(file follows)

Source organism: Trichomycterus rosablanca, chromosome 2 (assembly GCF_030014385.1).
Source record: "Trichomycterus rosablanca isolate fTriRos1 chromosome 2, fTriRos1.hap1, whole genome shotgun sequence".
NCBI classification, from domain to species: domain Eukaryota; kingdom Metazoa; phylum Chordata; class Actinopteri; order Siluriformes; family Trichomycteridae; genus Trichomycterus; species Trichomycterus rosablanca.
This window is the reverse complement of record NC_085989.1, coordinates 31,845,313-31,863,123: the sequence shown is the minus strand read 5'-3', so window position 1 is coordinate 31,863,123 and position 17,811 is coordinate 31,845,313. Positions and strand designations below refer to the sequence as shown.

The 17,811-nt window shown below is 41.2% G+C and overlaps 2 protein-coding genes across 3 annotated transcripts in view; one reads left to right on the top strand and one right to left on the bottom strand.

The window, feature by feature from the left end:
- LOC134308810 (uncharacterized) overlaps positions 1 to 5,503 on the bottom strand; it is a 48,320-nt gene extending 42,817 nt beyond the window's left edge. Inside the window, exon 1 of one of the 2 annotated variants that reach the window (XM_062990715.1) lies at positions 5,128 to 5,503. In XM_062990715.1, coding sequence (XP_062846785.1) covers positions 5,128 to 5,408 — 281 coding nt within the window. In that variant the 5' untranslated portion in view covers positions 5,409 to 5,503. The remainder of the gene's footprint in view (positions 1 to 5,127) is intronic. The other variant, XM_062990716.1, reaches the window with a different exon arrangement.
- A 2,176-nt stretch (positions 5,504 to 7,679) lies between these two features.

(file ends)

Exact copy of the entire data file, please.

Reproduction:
Source organism: Trichomycterus rosablanca, chromosome 2 (assembly GCF_030014385.1).
Source record: "Trichomycterus rosablanca isolate fTriRos1 chromosome 2, fTriRos1.hap1, whole genome shotgun sequence".
NCBI classification, from domain to species: domain Eukaryota; kingdom Metazoa; phylum Chordata; class Actinopteri; order Siluriformes; family Trichomycteridae; genus Trichomycterus; species Trichomycterus rosablanca.
This window is the reverse complement of record NC_085989.1, coordinates 31,845,313-31,863,123: the sequence shown is the minus strand read 5'-3', so window position 1 is coordinate 31,863,123 and position 17,811 is coordinate 31,845,313. Positions and strand designations below refer to the sequence as shown.

The 17,811-nt window shown below is 41.2% G+C and overlaps 2 protein-coding genes across 3 annotated transcripts in view; one reads left to right on the top strand and one right to left on the bottom strand.

The window, feature by feature from the left end:
- LOC134308810 (uncharacterized) overlaps positions 1 to 5,503 on the bottom strand; it is a 48,320-nt gene extending 42,817 nt beyond the window's left edge. Inside the window, exon 1 of one of the 2 annotated variants that reach the window (XM_062990715.1) lies at positions 5,128 to 5,503. In XM_062990715.1, coding sequence (XP_062846785.1) covers positions 5,128 to 5,408 — 281 coding nt within the window. In that variant the 5' untranslated portion in view covers positions 5,409 to 5,503. The remainder of the gene's footprint in view (positions 1 to 5,127) is intronic. The other variant, XM_062990716.1, reaches the window with a different exon arrangement.
- A 2,176-nt stretch (positions 5,504 to 7,679) lies between these two features.